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Tunisian elections show rejection of post-revolution politics

Claire Dujardin, MSc International Politics

September and October have been politically intense months for Tunisians. They were expected to vote on three different occasions: 15 September for the presidential election; 6 October for the legislative election; and 13 October to choose between two presidential candidates in the second round of the elections. The death of the former President Béji Caïd Essebsi on 25 July caused the two major elections to overlap.

In the midst of rushed political campaigns, voters had a large pool of candidates to choose from during the first round of the elections – a total of 26 approved candidates. Results saw a voting turnout of 48.98%, which was 13.9% less than 2014. This election, the second since the adoption of the new constitution of 2014 after the revolution of 2011, was deserted by a lot of Tunisian voters. The legislative election also suffered from voters defection, with a turnout of 41%, compared to 68% in 2014.

In addition to the low turn-out, the results of the elections show a particular rejection of traditional parties and leaders.

In addition to the low turn-out, the results of the elections show a particular rejection of traditional parties and leaders. Nidaa Tounes, the party who had the most seats in the Assembly of the Representatives of the People in 2014, has lost 83 seats, becoming one of the least popular parties of the new Assembly. The Islamist party Ennahda has lost 17 seats but has become the most popular party, followed closely by Qalb Tounes, the party founded by Nabil Karoui and a newcomer in the Assembly.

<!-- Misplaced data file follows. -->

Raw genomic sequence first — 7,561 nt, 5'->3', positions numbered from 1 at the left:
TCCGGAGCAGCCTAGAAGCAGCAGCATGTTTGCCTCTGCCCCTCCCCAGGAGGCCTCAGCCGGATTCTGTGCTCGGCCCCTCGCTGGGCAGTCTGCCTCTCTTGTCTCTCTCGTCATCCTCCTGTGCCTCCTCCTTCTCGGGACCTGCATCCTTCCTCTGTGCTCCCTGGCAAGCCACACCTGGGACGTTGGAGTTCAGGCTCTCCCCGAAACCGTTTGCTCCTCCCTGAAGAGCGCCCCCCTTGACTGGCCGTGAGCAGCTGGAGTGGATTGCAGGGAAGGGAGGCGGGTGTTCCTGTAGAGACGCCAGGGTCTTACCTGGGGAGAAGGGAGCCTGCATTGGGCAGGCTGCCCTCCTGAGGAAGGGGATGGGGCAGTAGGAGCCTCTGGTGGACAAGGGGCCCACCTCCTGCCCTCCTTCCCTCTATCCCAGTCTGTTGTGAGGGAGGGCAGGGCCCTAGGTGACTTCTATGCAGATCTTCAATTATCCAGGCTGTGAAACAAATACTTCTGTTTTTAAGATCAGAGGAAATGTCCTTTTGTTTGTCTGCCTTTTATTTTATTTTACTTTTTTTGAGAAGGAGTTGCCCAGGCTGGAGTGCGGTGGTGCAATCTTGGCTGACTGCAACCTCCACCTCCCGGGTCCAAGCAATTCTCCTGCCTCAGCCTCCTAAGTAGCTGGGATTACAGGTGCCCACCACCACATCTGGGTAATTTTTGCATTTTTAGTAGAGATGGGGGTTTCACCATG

The results were no less surprising in terms of the presidential election, with two anti-system candidates qualifying for the second round. Tunisian voters had to choose between the constitutional law professor Kaïs Saïed, and the media tycoon and recently imprisoned, Nabil Karoui.

Nabil Karoui, owner of the influential Nessma TV channel, is also known for creating the charity Khalil Tounes, which is especially active in rural Tunisia. The Tunisian Assembly tried and failed to vote special amendments to prevent him from running for president. This was after his declaration of candidacy, when opinion polls revealed that he might be placed first. On 23 August, Nabil Karoui was arrested for money laundering following an accusation from 2017. He was released four days before the election by the Court of Cassation, after claims of being a victim of a political use of justice. Unable to campaign since August, he was still able to participate in the last debate before the second round, though he eventually lost to Kaïs Saïed.

The new president of Tunisia is a newcomer in politics. Without any party, Kaïs Saïed expects to govern with the help of other parties. He has officially been endorsed by Ennahda and other Islamist parties for the second round of the presidential election. The rigid professor, nicknamed ‘Robocop’ and who uses literary Arab in his speeches, cultivates the image of an honest man, as opposed to the corrupt figures of the political class. He appealed to young voters by claiming to follow the revolution’s ideals. However, his conservative ideas are a point of contention – especially his support of the death penalty, his rejection of gender equality concerning inheritance, and his position on the penalization of homosexuality. 8 years after the revolution, Tunisian voters have chosen a President who used to appear on TV to explain the Constitution of 2014 to the public. This result seemingly erases the past 5 years of post-Revolution politics to start again from scratch.

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